Recognizing the threat posed by Gloucester early on, Queen Elizabeth says, “I fear our happiness is at the height.” Ten murders later with Gloucester crowned as Richard III, the former queen, Margaret, laments to his mother, “From forth the kennel of thy womb hath crept a hellhound that doth hunt us all to death.” Separately, Margaret sums up some of the recent changes in succession during the regicidal War of Roses saying “I had an Edward, till a Richard kill’d him; I had a Henry, till a Richard kill’d him.” The observations of the women in Richard III are among the keenest and most enjoyable elements of Shakespeare’s play.
The noblemen vacillate between opposing and supporting Richard. Clarence, his brother and one of his first on-stage victims says, “The great King of kings hath in the table of his law commanded that though shalt do no murder: will you then spurn at his edict, and fulfil a man’s?”
Spurn it he does, deceiving and stabbing his way to the throne. Richard demonstrates the traits that brought him to power through pointed, unrivaled language. Ruthlessness: “Conscience is but a word that cowards use.” Decisiveness: “Off with his head.” Self-aggrandizement while belittling others: “To royalize his [Henry VI’s] blood I spilt my own” and “Small herbs have grace, great weeds do grow apace.” And speed: “Delay leads impotent and snail-pac’d beggary.”
Richard’s lethal rise makes the audience scratch its collective head about why more of the characters don’t act sooner to stop him. But we can ask ourselves the same questions about quiescence in the face of totalitarian regimes in the 20th Century and today.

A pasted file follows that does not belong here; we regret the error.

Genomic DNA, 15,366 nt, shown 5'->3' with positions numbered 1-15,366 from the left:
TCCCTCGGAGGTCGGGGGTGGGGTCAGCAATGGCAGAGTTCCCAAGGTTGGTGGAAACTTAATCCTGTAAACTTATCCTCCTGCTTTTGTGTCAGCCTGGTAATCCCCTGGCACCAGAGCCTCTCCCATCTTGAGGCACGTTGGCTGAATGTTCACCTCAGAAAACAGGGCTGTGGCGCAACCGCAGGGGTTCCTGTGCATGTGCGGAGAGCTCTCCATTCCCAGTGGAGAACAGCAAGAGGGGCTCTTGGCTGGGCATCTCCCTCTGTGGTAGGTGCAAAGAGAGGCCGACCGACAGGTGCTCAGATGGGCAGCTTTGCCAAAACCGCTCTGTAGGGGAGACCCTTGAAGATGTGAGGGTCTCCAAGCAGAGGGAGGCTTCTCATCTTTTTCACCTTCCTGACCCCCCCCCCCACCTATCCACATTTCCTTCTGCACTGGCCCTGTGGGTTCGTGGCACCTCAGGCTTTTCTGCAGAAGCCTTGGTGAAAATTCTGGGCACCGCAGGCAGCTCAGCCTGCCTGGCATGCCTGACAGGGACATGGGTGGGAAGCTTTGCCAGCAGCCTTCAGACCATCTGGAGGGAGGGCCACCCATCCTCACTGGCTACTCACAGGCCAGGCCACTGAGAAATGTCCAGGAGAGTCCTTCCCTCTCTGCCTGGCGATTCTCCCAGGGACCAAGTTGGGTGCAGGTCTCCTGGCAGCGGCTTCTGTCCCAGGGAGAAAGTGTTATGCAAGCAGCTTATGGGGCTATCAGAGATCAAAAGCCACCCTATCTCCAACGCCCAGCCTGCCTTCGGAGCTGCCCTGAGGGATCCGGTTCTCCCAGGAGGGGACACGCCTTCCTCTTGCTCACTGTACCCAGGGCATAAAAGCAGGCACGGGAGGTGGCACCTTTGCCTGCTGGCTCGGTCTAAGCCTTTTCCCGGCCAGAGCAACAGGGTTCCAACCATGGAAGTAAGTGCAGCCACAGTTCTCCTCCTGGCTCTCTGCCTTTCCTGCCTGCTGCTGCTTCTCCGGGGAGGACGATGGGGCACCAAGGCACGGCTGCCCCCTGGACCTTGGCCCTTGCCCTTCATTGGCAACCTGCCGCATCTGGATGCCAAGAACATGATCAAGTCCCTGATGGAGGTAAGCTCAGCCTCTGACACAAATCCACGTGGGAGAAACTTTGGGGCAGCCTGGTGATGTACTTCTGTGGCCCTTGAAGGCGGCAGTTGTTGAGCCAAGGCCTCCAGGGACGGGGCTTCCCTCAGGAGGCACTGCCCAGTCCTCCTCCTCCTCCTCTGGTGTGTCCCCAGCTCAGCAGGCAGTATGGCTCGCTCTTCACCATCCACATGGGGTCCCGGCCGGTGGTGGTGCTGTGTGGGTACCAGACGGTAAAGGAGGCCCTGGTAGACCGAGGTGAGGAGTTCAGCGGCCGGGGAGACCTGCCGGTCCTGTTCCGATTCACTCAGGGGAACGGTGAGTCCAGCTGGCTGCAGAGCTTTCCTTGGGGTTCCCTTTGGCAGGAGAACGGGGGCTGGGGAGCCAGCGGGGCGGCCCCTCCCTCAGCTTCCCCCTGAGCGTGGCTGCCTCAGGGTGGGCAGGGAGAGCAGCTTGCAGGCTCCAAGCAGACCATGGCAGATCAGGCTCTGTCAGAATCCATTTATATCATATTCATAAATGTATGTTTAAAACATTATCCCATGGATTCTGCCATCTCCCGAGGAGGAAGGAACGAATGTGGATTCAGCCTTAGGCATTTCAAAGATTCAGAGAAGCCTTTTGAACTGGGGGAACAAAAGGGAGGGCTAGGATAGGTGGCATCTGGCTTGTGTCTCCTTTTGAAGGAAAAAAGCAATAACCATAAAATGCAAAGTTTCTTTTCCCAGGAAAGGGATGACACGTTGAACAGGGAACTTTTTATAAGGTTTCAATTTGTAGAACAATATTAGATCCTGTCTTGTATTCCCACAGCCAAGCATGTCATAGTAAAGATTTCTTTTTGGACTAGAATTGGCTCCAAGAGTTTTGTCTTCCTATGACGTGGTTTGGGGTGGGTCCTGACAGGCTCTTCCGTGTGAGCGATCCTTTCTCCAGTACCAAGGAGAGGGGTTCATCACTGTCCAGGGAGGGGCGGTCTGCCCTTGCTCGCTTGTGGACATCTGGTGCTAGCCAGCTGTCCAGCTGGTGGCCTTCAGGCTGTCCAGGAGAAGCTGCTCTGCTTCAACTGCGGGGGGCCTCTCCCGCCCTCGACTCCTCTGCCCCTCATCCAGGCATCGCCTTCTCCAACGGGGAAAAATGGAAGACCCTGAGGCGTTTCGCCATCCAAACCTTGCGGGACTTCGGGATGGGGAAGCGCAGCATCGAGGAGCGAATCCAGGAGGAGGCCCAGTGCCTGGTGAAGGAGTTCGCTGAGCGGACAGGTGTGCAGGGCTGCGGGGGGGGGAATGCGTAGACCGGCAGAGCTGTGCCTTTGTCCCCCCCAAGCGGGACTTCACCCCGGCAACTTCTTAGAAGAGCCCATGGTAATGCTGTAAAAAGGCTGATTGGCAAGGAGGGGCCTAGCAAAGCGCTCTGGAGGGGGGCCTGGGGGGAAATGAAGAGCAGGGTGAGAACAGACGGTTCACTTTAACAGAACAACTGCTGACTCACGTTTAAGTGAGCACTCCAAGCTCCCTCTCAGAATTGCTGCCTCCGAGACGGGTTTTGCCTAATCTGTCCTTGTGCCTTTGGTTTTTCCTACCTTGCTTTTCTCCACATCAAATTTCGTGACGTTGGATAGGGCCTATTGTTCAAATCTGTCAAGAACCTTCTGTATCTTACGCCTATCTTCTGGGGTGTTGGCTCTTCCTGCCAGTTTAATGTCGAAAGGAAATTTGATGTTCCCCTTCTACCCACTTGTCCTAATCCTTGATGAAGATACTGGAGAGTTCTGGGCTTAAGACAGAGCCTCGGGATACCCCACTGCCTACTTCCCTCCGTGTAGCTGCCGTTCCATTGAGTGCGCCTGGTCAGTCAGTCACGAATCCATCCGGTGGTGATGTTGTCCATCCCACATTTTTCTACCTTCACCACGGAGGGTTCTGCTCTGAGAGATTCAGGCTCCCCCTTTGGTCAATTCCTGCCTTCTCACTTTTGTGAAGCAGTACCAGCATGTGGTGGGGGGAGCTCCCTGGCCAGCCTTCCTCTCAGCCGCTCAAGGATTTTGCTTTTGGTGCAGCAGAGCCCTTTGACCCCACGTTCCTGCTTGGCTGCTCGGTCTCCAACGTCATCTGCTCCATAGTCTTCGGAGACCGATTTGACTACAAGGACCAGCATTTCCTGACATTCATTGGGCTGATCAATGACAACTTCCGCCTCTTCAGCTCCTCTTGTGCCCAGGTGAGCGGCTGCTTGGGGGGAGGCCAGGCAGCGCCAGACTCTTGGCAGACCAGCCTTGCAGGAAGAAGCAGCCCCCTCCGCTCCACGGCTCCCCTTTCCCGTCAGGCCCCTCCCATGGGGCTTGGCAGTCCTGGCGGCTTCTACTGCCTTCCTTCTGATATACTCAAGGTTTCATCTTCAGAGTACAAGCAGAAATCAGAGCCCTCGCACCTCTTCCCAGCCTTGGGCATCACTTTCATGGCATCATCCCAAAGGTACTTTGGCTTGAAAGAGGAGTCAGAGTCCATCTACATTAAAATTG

But eventually Richard’s thirst for blood and paranoia (“my kingdom stands on brittle glass”) alienate even his most ardent toadies. His denial of an earldom to Buckingham is enough to send him into the growing camp of rebellion. Eventually the forces of Richard and Richmond, a nobleman descended from both the Lancaster and York families, meet on the battlefield. Richard is haunted by the ghosts of his victims in dreams the night before the battle, which doesn’t bode well for him. After being famously unhorsed and killed, Richmond promises, at long last, “We will unite the white rose and the red.”
The parade of Henrys, Edwards, and Richards in English history and Shakespeare’s histories can be challenging to follow. The troops of uncles with place names and Christian names that don’t always match the character cues doesn’t help much either. But a willingness to slog through those challenges is necessary to experience the grandeur of the language and to confront our own moral cowardice in the face of evil.